Where do dystopian and post-apocalyptic genre fiction stand when the external world looks worse than the stories?
On January 30, 2020, I participated in my very first Twitter pitching event. And girl, do I have some THOUGHTS. But first, maybe some definition of terms. I know not all of the people who read this blog are writers, and y'all might be thinking, what the heck is pitching? When writers write a story,… Continue reading Pitching a Novel in a Tweet? What is this, the technological dystopian future?
November is gone. I have to take a moment, to lift my head from the laptop, to let my eyes adjust to the sunlight, to start breathing again. 50,011 words. National Novel Writing Month is over. I did it. None of it feels real. I wonder if this has to do with John Gardner's idea… Continue reading What I Learned from My First NaNoWriMo
Novel outlining methods look so great on paper. Everything is in neat steps. You basically have an organized checklist for writing 50k+ words. But none of them work for me. A large part of being an artist is understanding your own creative process. If you can learn to work with yourself, your strengths and weaknesses,… Continue reading The Feminine Creative Process
Got a little good news RE: the novel I've been working on. If that's interesting to you, awesome, and if not, no harm no foul. Ignore, click away, and good juju to you. Back in May, I entered my post-apocalyptic novel in the Colorado Gold Writing Contest. It's a novel-writing contest for unpublished writers that includes… Continue reading Writing Contest News…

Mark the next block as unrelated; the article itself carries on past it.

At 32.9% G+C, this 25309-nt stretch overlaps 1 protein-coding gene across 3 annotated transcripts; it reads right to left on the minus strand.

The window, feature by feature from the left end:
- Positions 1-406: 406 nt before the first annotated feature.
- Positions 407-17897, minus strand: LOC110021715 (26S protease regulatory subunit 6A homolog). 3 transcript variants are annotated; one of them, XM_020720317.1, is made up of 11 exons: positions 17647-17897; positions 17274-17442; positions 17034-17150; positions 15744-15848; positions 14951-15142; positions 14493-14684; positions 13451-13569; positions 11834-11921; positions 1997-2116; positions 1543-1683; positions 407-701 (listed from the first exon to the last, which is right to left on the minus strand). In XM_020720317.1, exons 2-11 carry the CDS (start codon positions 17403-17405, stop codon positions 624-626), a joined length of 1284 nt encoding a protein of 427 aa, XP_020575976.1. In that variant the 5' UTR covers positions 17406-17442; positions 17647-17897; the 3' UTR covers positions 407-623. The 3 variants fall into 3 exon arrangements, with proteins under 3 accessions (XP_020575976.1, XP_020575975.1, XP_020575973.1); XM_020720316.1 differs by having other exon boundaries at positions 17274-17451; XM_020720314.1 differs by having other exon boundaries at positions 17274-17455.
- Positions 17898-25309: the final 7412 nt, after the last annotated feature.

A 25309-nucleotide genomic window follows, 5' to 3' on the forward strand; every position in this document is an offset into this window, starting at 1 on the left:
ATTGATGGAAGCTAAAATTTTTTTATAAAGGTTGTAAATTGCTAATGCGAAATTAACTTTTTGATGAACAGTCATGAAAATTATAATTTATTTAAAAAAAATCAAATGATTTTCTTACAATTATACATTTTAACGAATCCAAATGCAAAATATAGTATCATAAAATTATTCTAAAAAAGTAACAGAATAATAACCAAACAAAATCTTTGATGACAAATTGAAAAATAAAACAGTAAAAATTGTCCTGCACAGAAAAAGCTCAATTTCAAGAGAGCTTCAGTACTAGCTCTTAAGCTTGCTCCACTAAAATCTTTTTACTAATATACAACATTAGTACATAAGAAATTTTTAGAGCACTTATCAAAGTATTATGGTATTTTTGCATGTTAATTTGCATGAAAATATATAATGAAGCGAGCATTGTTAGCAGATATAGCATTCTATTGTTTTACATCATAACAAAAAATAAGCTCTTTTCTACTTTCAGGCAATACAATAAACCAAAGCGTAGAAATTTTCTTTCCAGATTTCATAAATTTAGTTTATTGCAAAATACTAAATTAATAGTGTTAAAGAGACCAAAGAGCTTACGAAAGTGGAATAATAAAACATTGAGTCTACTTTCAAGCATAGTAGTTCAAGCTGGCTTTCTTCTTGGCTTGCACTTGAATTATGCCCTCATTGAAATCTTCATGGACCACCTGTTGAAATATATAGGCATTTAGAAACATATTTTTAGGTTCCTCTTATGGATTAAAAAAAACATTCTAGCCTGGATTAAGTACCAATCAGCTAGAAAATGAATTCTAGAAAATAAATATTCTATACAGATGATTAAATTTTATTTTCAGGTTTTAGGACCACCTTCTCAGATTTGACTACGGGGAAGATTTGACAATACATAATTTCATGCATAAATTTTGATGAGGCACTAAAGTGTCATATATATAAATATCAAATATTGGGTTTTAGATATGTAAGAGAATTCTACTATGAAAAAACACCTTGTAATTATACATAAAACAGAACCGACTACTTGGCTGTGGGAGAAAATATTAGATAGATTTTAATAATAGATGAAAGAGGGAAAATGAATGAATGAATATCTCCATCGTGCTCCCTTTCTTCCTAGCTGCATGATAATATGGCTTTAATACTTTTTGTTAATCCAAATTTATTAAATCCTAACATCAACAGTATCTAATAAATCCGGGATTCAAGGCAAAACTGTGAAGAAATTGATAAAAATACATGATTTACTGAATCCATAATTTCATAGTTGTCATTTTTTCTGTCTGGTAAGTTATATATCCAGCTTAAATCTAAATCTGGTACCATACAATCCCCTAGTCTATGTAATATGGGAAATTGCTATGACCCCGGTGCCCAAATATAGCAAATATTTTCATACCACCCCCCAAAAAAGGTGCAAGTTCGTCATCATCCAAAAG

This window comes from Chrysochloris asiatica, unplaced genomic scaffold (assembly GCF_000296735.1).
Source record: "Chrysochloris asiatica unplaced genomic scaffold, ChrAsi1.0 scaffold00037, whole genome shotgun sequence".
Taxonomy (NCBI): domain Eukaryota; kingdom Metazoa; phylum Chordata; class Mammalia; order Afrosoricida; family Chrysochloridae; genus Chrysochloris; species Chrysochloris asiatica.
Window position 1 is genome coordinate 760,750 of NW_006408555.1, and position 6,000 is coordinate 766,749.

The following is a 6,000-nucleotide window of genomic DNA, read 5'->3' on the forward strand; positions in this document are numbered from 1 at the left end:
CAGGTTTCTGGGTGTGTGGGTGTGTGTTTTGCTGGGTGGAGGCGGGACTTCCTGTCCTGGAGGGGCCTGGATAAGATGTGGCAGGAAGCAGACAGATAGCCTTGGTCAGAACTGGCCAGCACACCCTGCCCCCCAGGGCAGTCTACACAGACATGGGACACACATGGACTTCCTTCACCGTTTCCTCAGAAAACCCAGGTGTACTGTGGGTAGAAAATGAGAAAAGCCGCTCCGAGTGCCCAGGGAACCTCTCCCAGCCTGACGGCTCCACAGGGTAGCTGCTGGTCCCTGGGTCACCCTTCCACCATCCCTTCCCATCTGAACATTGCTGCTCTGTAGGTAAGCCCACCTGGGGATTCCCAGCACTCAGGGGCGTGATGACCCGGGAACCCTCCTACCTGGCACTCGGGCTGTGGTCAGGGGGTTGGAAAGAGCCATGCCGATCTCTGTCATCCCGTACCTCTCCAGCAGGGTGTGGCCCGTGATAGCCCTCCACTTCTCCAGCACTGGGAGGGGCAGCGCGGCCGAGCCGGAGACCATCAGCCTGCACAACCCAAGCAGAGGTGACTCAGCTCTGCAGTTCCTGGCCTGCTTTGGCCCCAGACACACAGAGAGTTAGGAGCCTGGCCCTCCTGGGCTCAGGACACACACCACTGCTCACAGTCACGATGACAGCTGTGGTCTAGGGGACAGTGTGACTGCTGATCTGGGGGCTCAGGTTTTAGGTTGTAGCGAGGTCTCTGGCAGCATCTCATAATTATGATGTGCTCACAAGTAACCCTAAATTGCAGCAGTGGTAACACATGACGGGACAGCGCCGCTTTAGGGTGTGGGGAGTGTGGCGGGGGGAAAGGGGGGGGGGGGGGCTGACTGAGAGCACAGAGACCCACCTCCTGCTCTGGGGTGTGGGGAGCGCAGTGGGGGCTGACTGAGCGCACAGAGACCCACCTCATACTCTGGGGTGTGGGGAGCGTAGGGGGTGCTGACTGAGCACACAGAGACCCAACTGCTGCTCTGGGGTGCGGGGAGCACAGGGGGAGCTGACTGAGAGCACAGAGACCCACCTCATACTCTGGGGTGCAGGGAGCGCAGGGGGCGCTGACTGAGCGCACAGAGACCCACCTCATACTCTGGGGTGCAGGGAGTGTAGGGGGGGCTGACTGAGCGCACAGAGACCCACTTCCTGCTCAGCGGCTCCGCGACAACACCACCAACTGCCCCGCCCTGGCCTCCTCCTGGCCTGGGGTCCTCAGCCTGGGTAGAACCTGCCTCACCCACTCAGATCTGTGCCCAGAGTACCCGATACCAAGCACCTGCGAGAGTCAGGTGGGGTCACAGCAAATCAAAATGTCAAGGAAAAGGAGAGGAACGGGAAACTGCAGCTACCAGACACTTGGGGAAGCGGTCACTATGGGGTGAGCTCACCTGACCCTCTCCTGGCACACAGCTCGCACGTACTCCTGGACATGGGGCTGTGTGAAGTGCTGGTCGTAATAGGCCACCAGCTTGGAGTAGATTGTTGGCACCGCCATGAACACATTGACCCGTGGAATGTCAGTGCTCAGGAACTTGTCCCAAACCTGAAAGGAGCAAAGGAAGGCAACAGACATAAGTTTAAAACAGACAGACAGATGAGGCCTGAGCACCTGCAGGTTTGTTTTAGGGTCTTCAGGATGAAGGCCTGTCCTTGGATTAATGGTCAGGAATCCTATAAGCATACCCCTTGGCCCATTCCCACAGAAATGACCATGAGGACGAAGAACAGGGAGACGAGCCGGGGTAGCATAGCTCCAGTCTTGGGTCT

I've been largely absent here for 2019. Sorry about that. I've been putting my writing energy and time into my novel. The concept for it has been rattling around in my head since 2014. I only just found an ending in November 2018, and, in May 2019, finished a first, full draft of the whole… Continue reading Stop Writing, Please
There are two kinds of writers. Plotters, those who plan out the events of their stories before they write, and pantsers, those who write without knowing where they're going. I have been (and probably always will be) a pantser. This is fun for me while I'm writing, but hell when trying to put together a… Continue reading The Problem with the Hero’s Journey
We belong to an impatient culture. We don't wait for anything if we can help it, and if we have to wait, we tap our feet, sigh, and complain. Sitting and thinking that doesn't lead to immediate action is "wasting time" or "naval gazing" or "daydreaming." We have lost sight of the value in waiting.… Continue reading Novel Writing, Consumerism, and the Skill of Waiting
One of Flannery O’Connor’s most popular statements goes, "I have to write to discover what I am doing. …I don’t know so well what I think until I see what I say." The more popular paraphrase is a little easier to parse. "I don’t know what I think until I read what I say." Novel writing… Continue reading the novel as multiverse